If such such a representation exists, then the three points ${\displaystyle A_{1}}$, ${\displaystyle A_{2}}$ and ${\displaystyle A_{3}}$ lie on a unit sphere with center ${\displaystyle B_{1}}$. Likewise, they lie on unit spheres with centers ${\displaystyle B_{2}}$ and ${\displaystyle B_{3}}$. The first two spheres must intersect in a circle, in a point, or not at all; to accommodate the three distinct points ${\displaystyle A_{1}}$, ${\displaystyle A_{2}}$ and ${\displaystyle A_{3}}$, we must assume a circle. Either this circle lies entirely on the third unit sphere, implying that the third sphere coincides with one of the other two, so ${\displaystyle B_{1}}$, ${\displaystyle B_{2}}$ and ${\displaystyle B_{3}}$ are not all distinct; or it does not, so its intersection with the third sphere is no more than two points, insufficient to accommodate ${\displaystyle A_{1}}$, ${\displaystyle A_{2}}$ and ${\displaystyle A_{3}}$. Template:Collapse bottom

To summarise:

${\displaystyle dim\,K_{m,n}=1,2,3{\text{ or }}4}$, depending on the values of ${\displaystyle m}$ and ${\displaystyle n}$.

## Dimension and chromatic number

Template:Collapse top This proof also uses circles.

We write ${\displaystyle n}$ for the chromatic number of ${\displaystyle G}$, and assign the integers ${\displaystyle (1..n)}$ to the ${\displaystyle n}$ colours. In ${\displaystyle 2n}$-dimensional Euclidean space, with its dimensions denoted ${\displaystyle x_{1},x_{2},..x_{2n}}$, we arrange all the vertices of colour ${\displaystyle n}$ arbitrarily on the circle given by ${\displaystyle x_{2n-2}^{2}+x_{2n-1}^{2}=1/2,\quad x_{i}|(i\neq 2{n-2},i\neq 2{n-1})=0}$.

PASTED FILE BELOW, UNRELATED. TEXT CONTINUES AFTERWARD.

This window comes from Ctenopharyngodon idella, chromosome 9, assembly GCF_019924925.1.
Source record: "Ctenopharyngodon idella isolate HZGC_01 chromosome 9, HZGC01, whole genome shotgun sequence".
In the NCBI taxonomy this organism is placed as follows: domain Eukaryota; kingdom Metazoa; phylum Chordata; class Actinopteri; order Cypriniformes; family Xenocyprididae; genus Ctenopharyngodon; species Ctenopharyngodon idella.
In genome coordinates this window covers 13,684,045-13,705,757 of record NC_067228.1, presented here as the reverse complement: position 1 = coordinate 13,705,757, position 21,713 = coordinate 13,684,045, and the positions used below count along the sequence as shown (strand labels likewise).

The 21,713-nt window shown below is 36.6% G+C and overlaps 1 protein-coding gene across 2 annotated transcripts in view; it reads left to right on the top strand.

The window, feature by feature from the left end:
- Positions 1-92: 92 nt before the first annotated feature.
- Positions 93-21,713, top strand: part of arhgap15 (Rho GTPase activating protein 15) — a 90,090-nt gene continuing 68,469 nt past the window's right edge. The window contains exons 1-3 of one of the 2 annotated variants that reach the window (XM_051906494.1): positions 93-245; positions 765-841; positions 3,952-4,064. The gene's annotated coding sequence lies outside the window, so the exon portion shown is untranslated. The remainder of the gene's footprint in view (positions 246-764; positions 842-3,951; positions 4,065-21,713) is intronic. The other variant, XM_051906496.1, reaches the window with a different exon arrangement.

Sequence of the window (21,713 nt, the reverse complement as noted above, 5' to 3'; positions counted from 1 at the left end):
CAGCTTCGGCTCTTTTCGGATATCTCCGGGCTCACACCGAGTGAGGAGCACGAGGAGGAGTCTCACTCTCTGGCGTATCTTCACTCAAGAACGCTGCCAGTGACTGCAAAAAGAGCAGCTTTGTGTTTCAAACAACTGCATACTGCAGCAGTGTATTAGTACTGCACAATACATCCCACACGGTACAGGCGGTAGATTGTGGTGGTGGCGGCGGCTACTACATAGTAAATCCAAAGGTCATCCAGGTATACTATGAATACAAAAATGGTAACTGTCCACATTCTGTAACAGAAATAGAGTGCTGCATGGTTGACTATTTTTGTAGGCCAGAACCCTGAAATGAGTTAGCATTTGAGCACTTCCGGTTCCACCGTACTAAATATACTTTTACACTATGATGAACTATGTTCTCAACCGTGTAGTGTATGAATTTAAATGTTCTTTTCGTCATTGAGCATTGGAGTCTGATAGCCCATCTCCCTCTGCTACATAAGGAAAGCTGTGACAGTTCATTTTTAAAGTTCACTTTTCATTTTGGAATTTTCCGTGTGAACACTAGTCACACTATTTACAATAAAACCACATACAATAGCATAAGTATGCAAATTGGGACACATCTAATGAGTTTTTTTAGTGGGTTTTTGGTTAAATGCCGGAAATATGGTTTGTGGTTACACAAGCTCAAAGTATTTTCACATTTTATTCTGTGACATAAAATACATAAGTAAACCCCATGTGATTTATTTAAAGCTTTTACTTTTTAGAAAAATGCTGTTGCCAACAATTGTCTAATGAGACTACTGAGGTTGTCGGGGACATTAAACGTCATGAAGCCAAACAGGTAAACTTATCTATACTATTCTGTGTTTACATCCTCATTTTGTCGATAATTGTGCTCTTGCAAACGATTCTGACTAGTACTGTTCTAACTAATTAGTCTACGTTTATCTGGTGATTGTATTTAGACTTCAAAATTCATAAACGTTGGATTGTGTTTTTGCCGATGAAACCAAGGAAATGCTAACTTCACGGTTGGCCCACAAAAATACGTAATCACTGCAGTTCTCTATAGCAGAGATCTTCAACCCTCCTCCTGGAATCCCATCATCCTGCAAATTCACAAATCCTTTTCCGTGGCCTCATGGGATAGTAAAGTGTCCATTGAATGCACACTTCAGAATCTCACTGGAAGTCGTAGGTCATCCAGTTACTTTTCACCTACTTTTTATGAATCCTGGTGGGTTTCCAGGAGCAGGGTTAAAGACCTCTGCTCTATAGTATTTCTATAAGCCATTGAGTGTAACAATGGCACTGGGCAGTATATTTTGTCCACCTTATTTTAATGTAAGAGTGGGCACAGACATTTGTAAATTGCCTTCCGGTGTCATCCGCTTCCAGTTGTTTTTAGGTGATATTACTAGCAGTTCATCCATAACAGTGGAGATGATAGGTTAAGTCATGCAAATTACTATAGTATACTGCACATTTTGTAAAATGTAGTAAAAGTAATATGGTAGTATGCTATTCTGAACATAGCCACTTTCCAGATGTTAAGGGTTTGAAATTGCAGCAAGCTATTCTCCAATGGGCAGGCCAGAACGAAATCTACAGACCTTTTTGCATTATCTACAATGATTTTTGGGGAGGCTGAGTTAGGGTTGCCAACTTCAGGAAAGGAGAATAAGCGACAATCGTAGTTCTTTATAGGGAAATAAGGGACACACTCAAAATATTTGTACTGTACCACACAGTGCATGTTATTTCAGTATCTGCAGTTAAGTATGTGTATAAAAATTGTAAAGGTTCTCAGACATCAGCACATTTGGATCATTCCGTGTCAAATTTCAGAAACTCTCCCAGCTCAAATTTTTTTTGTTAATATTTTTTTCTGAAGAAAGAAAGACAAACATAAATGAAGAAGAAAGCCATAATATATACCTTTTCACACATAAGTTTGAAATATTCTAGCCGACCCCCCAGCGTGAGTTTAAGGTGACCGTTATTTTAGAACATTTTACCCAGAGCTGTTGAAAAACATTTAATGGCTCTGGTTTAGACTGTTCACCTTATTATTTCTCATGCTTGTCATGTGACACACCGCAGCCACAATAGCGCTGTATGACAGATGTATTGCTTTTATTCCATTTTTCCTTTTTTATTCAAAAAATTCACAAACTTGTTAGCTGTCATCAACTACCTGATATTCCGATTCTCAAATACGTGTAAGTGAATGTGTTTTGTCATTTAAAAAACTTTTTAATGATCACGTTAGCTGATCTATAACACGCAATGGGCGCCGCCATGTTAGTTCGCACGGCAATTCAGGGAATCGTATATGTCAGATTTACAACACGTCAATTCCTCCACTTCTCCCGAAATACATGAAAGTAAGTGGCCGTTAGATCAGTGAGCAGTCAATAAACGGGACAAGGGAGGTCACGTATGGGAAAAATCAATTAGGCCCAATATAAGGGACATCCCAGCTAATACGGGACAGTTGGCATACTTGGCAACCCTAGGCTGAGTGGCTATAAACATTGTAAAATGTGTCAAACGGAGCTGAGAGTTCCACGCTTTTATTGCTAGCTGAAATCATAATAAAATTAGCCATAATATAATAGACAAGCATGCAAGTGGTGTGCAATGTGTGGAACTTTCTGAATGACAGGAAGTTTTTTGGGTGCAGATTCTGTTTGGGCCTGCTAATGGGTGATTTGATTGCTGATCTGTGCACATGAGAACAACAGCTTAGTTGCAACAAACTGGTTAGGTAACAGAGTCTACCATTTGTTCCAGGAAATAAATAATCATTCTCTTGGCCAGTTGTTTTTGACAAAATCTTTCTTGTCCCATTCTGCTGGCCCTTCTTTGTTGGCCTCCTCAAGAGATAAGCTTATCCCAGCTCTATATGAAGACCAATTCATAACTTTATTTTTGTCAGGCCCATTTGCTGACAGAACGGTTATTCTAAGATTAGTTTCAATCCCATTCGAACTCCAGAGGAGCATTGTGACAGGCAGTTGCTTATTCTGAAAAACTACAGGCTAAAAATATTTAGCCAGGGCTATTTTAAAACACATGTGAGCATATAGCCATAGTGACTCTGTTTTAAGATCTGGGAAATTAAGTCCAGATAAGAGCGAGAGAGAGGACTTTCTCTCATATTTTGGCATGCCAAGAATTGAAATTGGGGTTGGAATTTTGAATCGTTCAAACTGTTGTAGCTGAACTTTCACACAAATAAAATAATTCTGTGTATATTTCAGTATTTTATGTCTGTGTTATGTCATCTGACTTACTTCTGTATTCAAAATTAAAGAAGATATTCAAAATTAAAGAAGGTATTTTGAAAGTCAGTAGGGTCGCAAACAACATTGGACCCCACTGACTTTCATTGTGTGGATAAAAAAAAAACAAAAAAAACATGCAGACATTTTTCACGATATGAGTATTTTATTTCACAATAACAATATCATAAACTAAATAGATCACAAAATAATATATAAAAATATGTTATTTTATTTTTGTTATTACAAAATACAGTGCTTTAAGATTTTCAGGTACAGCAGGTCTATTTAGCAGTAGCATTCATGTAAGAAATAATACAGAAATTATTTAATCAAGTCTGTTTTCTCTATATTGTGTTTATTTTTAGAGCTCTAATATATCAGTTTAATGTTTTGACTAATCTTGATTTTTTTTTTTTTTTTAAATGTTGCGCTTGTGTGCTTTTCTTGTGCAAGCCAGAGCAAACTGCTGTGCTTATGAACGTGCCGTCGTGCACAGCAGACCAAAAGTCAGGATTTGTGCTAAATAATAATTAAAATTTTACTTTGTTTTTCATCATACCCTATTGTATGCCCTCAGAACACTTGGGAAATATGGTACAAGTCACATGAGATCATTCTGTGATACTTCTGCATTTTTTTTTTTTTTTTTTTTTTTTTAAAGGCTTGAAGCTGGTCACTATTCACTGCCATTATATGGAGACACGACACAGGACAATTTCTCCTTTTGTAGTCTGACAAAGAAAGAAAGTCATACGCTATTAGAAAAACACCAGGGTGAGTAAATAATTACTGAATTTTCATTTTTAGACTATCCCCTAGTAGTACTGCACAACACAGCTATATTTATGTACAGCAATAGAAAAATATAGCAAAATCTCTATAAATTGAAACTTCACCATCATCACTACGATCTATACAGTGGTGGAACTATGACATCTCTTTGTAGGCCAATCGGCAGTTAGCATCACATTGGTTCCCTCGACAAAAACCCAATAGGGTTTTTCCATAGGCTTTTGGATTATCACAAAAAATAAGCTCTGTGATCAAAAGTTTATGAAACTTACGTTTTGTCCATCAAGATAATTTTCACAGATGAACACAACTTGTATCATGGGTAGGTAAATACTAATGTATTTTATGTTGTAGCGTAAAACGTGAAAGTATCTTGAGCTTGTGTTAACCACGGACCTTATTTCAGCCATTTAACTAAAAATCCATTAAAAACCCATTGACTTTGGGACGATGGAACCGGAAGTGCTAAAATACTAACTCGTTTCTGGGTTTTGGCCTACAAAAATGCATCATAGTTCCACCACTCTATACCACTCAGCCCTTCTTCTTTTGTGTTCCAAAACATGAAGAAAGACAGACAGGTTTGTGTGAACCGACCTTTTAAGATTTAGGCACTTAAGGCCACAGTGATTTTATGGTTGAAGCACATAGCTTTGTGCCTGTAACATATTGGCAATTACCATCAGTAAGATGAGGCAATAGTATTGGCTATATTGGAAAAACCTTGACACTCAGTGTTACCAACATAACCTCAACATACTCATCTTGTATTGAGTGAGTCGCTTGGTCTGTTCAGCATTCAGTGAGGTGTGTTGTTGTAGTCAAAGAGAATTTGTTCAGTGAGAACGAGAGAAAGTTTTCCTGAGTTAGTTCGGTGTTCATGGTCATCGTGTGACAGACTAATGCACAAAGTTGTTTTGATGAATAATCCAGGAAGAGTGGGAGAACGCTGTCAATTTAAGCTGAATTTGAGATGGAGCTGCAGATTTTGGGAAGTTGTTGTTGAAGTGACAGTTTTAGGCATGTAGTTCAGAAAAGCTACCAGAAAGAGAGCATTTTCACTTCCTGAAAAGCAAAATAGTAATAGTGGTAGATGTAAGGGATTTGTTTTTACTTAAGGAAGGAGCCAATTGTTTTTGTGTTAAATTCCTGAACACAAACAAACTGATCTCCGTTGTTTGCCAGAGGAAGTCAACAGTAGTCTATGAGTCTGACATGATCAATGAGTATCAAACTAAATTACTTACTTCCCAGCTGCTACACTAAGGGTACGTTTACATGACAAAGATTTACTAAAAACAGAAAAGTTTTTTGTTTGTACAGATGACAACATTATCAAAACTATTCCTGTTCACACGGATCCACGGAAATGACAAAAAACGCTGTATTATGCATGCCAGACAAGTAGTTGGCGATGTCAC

Then the distance from a vertex of colour ${\displaystyle p}$ to a vertex of colour ${\displaystyle q}$ is given by ${\displaystyle {\sqrt {x_{2p-2}^{2}+x_{2p-1}^{2}+x_{2q-2}^{2}+x_{2q-1}^{2}}}={\sqrt {1/2+1/2}}=1}$. Template:Collapse bottom

## Euclidean dimension

The wheel graph with one spoke removed is of dimension 2.
The same wheel is of Euclidean dimension 3.

The definition of the dimension of a graph given above says, of the minimal-${\displaystyle n}$ representation:

This definition is rejected by some authors. A different definition was proposed in 1991 by Alexander Soifer, for what he termed the Euclidean dimension of a graph.[3] Previously, in 1980, Paul Erdős and Miklós Simonovits had already proposed it with the name faithful dimension.[4] By this definition, the minimal-${\displaystyle n}$ representation is one such that two vertices of the graph are connected if and only if their representations are at distance 1.

The figures opposite show the difference between these definitions, in the case of a wheel graph having a central vertex and six peripheral vertices, with one spoke removed. Its representation in the plane allows two vertices at distance 1, but they are not connected.

We write this dimension as ${\displaystyle Edim\,G}$. It is never less than the dimension defined as above:

${\displaystyle dim\,G\leq Edim\,G}$

## Euclidean dimension and maximal degree

Paul Erdős and Miklós Simonovits proved the following result in 1980:[4]

## Computational complexity

It is NP-hard, and more specifically complete for the existential theory of the reals, to test whether the dimension or the Euclidean dimension of a given graph is at most a given value. The problem remains hard even for testing whether the dimension or Euclidean dimension is two.[5]

## References

1. Some mathematicians regard this strictly as an "immersion", but many graph theorists, including Erdős, Harary and Tutte, use the term "embedding".